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Stathmin, a gene regulating neural plasticity, affects fear and anxiety processing in humans.

Authors
Type
Published Article
Journal
American Journal of Medical Genetics Part B Neuropsychiatric Genetics
1552-4841
Publisher
Wiley Blackwell (John Wiley & Sons)
Publication Date
Volume
153B
Issue
1
Pages
243–251
Identifiers
DOI: 10.1002/ajmg.b.30989
PMID: 19526456
Source
Medline

Abstract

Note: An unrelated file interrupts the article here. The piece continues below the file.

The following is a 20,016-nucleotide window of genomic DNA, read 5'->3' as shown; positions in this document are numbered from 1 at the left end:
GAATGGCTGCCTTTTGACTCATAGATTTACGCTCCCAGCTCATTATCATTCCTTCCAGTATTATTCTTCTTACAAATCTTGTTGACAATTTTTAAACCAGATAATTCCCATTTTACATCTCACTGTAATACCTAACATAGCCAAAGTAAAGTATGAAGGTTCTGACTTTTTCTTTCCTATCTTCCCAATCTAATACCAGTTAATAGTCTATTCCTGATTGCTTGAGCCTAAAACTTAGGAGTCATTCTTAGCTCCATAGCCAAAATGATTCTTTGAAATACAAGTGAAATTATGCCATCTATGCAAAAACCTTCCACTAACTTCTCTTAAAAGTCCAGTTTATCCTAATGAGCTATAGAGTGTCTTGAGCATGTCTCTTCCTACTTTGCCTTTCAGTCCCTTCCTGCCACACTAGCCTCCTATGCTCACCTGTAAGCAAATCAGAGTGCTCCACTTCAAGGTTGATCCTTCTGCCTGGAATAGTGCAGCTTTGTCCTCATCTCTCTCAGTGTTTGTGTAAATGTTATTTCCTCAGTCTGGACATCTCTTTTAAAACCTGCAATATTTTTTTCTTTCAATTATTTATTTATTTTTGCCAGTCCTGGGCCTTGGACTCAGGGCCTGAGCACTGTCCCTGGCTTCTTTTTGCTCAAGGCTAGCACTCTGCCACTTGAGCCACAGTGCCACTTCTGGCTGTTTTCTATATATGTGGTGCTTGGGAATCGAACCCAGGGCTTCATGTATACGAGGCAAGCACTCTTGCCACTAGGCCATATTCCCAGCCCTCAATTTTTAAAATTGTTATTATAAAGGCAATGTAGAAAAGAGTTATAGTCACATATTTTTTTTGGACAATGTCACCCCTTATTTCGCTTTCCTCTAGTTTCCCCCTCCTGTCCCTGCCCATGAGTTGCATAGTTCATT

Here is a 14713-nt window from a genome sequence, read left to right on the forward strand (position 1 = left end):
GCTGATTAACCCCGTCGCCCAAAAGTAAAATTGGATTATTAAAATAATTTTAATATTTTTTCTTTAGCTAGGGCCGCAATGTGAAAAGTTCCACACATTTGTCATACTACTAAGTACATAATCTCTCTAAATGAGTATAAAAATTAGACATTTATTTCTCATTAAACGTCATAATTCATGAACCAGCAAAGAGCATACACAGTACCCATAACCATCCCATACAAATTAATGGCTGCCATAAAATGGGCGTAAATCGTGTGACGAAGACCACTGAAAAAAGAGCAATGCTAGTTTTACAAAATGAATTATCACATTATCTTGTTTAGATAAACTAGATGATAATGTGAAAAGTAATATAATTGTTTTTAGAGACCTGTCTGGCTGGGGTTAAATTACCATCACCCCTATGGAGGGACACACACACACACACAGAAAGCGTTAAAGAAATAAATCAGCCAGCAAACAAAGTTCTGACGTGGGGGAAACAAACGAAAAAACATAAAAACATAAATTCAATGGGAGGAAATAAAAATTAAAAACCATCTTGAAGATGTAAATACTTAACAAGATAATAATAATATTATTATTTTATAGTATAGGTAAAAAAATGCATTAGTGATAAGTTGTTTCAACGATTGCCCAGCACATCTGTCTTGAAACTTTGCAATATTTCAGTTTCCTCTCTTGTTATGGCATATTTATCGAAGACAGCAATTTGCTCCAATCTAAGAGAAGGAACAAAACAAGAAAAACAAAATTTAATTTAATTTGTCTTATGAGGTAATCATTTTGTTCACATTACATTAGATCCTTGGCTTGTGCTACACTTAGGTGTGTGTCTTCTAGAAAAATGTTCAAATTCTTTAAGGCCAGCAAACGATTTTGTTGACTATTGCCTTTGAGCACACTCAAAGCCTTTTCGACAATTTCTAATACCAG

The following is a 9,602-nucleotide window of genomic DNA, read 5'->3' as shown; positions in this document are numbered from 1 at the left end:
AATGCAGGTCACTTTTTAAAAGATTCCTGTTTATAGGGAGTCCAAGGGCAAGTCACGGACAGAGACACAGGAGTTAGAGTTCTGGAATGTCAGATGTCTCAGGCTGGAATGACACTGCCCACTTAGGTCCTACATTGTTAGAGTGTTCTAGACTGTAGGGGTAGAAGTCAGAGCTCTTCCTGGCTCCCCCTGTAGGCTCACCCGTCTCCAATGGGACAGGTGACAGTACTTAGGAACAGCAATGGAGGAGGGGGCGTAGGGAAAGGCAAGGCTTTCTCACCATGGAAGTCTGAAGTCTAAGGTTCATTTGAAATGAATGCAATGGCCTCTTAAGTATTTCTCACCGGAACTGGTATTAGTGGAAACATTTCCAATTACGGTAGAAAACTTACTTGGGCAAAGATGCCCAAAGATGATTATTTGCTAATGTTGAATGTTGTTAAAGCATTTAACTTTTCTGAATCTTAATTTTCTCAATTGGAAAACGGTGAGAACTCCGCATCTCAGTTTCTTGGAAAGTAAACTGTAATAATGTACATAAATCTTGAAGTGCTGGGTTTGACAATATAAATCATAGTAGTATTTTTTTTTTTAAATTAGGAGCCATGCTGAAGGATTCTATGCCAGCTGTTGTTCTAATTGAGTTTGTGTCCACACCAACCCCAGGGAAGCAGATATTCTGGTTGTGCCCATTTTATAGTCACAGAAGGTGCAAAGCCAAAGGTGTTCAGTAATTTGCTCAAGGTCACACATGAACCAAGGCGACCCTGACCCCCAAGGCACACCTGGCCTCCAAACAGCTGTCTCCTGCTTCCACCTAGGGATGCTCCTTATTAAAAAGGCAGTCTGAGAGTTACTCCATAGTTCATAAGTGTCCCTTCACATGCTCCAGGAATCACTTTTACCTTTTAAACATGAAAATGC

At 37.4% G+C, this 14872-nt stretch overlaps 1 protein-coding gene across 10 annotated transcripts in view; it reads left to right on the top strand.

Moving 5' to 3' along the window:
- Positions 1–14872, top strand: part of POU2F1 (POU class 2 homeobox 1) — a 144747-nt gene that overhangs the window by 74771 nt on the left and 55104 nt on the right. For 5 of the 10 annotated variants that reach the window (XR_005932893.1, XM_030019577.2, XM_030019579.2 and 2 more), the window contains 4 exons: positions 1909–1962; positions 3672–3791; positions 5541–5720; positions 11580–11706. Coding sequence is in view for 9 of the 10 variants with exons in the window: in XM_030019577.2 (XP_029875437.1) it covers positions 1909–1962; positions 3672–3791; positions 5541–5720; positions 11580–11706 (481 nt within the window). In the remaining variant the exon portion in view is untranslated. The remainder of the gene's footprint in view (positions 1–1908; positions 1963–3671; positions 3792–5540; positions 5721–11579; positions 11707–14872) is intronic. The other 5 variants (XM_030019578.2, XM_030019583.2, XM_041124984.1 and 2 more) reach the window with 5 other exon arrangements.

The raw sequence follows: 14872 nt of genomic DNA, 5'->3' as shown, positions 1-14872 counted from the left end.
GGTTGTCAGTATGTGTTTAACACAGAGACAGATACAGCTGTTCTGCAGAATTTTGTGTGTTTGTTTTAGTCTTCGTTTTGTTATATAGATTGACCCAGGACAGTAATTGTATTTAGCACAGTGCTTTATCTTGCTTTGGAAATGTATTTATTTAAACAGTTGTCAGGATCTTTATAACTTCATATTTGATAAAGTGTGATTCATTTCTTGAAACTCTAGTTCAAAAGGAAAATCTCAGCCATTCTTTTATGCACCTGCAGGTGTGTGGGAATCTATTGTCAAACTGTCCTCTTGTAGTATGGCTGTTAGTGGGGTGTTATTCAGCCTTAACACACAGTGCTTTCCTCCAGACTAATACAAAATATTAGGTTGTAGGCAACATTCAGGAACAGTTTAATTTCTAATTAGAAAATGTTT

The identification of biological mechanisms underlying emotional behavior is crucial for our understanding of the pathogenesis of mental disorders. Besides genes modulating neural transmission and influencing amygdala reactivity and anxiety-related temperamental traits a different plasticity regulating genes affect interindividual differences in emotional regulation. Recently it has been demonstrated that stathmin, a regulator of microtubule formation which affects long-term potentiation (LTP), controls learned and innate fear responses in rodents, but its role in human emotion regulation is unknown. We hypothesized that in humans the gene coding for stathmin (STMN1), which is highly expressed in the lateral nucleus of the amygdala and associated thalamic and cortical structures, influences behavioral responses to fear and anxiety stimuli by way of two common single nucleotide polymorphisms (rs182455, SNP1; rs213641, SNP2). These polymorphisms are located within or close to the putative transcriptional control region. We used the acoustic startle paradigm and a standardized laboratory protocol for the induction of fear and psychosocial stress in 106 healthy volunteers to investigate the impact of stathmin gene variation on two fear- and anxiety-controlling effector-systems of the amygdala. We found that STMN1 genotype interacting with individuals' gender significantly impacts fear and anxiety responses as measured with the startle and cortisol stress response. We therefore conclude that STMN1 genotype has functional relevance for the acquisition and expression of basic fear and anxiety responses also in humans.

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